Cheney was head of Halliburton in Dallas from 1995 until July, 2000, when he resigned in preparation for running for vice president. During that time, Halliburton subsidiaries allegedly did business with Iraq.…
Cheney was head of Halliburton in Dallas from 1995 until July, 2000, when he resigned in preparation for running for vice president. During that time, Halliburton subsidiaries allegedly did business with Iraq. This article gives Cheney’s position in 1996:
‘ Halliburton was headed for a financial crisis in the mid-1990s. Cheney said sanctions against countries like Iraq were hurting corporations such as Halliburton. “We seem to be sanction-happy as a government,” Cheney said at an energy conference in April 1996, reported in the oil industry publication Petroleum Finance Week. “The problem is that the good Lord didn’t see fit to always put oil and gas resources where there are democratic governments,” he observed during his conference presentation . . . . . . Sanctions make U.S. businesses “the bystander who gets hit when a train wreck occurs,” Cheney told Petroleum Finance Week. “While virtually every other country sees the need for sanctions against Iraq and Saddam Hussein’s regime there, Cheney sees general agreement that the measures have not been very effective despite their having most of the international community’s support. An individual country’s embargo, such as that of the United States against Iran, has virtually no effect since the target country simply signs a contract with a non-U.S. business,” the publication reported.’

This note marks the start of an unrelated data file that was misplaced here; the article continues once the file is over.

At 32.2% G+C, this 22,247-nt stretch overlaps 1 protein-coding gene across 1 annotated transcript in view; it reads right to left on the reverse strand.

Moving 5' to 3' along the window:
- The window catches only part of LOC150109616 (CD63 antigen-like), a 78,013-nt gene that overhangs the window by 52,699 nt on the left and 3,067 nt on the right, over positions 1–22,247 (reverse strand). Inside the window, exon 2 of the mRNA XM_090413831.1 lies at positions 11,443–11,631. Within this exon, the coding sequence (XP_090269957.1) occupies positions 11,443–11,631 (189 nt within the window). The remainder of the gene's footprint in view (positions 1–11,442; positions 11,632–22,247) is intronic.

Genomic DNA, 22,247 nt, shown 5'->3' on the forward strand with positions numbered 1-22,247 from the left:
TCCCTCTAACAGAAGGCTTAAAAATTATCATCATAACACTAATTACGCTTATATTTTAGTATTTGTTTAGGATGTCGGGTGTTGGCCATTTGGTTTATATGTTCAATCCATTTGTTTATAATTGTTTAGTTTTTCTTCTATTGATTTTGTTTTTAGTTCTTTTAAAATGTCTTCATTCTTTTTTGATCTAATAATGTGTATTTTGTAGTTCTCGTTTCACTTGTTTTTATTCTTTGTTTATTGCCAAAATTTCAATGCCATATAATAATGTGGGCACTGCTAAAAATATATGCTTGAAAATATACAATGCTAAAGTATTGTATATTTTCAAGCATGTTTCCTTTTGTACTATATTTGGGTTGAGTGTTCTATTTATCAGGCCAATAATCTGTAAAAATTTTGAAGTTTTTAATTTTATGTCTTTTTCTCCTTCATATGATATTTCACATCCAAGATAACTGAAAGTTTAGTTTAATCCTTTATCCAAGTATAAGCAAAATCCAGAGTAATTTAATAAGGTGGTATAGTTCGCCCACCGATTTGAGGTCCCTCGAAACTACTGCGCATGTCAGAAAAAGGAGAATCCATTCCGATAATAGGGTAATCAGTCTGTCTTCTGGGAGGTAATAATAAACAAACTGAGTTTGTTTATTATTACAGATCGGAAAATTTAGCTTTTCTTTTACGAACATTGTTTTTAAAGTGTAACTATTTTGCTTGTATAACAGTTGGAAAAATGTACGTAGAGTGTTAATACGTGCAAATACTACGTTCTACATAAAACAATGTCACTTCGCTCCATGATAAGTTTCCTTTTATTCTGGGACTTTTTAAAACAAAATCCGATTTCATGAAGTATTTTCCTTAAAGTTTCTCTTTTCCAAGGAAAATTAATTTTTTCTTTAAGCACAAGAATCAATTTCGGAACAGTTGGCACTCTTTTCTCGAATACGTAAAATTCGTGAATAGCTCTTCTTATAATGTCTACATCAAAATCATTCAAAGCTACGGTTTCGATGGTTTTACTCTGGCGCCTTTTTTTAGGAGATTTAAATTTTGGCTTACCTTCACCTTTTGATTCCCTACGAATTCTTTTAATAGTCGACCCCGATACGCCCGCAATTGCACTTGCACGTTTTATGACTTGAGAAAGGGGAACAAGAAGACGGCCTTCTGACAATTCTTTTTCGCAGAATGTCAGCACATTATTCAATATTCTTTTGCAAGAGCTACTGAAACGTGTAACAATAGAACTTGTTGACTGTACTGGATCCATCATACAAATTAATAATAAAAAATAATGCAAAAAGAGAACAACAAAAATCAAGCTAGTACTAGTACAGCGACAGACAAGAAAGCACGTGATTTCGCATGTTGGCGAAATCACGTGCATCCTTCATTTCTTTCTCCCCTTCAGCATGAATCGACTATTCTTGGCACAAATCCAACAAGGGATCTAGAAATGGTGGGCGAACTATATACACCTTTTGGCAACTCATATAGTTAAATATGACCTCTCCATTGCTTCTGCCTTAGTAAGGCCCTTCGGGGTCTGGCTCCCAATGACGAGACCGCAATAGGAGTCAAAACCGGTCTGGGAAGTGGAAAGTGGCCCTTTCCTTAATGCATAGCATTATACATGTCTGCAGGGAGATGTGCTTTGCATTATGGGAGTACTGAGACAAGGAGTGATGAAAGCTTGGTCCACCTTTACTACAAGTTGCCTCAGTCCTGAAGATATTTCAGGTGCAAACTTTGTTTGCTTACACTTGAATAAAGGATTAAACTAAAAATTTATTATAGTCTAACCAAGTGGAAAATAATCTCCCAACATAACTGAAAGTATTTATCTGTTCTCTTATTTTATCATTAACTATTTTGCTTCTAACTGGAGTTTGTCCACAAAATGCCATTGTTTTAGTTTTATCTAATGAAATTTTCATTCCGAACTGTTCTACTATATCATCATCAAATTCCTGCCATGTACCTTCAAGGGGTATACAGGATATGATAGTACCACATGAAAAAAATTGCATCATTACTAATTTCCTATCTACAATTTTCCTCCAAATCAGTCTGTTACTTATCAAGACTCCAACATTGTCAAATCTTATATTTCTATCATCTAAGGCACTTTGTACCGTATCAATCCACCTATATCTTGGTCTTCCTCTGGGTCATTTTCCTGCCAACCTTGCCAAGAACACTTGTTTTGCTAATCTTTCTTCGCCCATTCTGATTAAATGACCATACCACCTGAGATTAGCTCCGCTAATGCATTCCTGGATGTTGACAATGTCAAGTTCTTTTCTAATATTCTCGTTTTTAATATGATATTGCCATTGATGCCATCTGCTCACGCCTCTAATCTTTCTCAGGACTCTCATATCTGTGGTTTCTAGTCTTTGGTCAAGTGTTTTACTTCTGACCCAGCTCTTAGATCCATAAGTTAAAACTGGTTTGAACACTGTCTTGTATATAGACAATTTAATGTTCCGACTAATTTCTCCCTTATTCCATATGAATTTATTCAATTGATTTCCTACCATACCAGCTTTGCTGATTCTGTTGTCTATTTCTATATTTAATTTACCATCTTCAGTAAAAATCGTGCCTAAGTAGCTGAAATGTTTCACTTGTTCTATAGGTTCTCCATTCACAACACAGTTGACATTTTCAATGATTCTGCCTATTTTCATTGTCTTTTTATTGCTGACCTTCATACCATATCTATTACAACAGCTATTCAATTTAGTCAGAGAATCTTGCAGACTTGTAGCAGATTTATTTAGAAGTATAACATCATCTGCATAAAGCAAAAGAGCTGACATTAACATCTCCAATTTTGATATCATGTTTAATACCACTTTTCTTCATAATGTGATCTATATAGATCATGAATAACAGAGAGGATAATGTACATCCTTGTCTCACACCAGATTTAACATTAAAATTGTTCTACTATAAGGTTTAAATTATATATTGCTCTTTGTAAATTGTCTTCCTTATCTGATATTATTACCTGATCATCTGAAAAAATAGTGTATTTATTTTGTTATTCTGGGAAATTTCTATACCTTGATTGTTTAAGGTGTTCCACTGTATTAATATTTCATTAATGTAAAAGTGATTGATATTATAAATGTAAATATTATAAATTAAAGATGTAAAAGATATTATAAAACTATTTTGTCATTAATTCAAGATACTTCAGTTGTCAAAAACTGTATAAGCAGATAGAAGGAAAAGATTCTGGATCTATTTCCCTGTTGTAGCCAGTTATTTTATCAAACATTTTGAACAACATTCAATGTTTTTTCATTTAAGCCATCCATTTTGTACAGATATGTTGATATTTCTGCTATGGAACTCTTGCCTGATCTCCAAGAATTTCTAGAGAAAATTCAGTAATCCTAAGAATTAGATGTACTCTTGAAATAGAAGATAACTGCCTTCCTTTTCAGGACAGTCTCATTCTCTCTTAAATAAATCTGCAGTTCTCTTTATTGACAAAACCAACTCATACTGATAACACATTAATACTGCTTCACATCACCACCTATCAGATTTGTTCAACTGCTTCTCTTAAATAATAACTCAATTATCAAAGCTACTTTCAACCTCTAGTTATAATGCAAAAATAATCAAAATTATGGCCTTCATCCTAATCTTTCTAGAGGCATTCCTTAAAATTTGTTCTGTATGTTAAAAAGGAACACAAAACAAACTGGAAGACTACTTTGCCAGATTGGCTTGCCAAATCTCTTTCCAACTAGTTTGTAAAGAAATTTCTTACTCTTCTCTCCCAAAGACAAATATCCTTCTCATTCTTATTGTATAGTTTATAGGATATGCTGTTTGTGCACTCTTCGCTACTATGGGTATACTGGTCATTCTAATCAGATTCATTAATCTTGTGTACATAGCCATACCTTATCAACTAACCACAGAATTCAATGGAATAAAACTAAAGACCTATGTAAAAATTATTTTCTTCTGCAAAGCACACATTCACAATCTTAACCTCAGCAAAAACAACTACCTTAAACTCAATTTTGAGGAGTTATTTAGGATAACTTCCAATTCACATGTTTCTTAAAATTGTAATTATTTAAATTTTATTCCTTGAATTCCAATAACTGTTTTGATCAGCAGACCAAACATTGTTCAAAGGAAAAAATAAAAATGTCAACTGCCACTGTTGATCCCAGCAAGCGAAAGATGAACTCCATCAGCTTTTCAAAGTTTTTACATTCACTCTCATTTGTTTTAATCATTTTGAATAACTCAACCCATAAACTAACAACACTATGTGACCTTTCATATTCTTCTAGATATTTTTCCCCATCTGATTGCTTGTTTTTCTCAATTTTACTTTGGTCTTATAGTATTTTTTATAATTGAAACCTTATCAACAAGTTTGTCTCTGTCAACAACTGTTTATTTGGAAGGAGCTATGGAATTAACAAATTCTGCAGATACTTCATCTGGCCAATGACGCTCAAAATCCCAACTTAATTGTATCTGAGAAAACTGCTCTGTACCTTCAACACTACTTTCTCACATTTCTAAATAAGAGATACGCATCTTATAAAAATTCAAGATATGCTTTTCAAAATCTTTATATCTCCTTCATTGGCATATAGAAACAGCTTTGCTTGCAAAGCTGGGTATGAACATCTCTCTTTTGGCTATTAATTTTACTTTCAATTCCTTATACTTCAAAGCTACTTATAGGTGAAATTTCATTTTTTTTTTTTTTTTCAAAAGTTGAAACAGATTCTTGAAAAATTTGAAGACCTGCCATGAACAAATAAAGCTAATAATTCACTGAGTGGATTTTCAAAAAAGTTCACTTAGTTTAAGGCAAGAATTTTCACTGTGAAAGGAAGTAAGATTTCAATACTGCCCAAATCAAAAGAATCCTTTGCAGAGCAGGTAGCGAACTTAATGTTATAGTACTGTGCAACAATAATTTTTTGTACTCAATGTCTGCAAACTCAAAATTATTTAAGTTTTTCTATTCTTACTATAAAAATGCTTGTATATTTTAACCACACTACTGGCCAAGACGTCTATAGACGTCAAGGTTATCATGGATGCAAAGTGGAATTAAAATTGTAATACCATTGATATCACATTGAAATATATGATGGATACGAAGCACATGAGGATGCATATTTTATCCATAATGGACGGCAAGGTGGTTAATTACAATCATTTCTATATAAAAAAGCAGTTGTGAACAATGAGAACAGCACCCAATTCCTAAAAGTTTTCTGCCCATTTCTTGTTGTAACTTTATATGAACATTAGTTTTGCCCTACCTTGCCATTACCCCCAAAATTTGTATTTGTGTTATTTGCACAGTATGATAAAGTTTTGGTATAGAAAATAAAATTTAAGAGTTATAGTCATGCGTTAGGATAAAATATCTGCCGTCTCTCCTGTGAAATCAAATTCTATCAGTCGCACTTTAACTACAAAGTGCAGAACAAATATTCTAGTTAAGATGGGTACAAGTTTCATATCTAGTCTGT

In September, 2000, Donald Rumsfeld (defence secretary), Paul Wolfowitz (Rumsfeld’s deputy), George W Bush’s younger brother Jeb, Lewis Libby (Cheney’s chief of staff) and Fred Kagan [recently author of the 'surge' idea] drew up a position paper for Cheney entitled Rebuilding America’s Defences. The document said,
‘ In the Persian Gulf region, the presence of American forces, along with British and French units, has become a semipermanent fact of life. Though the immediate mission of those forces is to enforce the no-fly zones over northern and southern Iraq, they represent the long-term commitment of the United States and its major allies to a region of vital importance. Indeed, the United States has for decades sought to play a more permanent role in Gulf regional security. While the unresolved conflict with Iraq provides the immediate justification, the need for a substantial American force presence in the Gulf transcends the issue of the regime of Saddam Hussein.’
The document found willing ears. Cheney’s years in Dallas hanging around with Big Oil CEO’s appear to have made him question his earlier conviction that it was best to leave Saddam Hussein in power.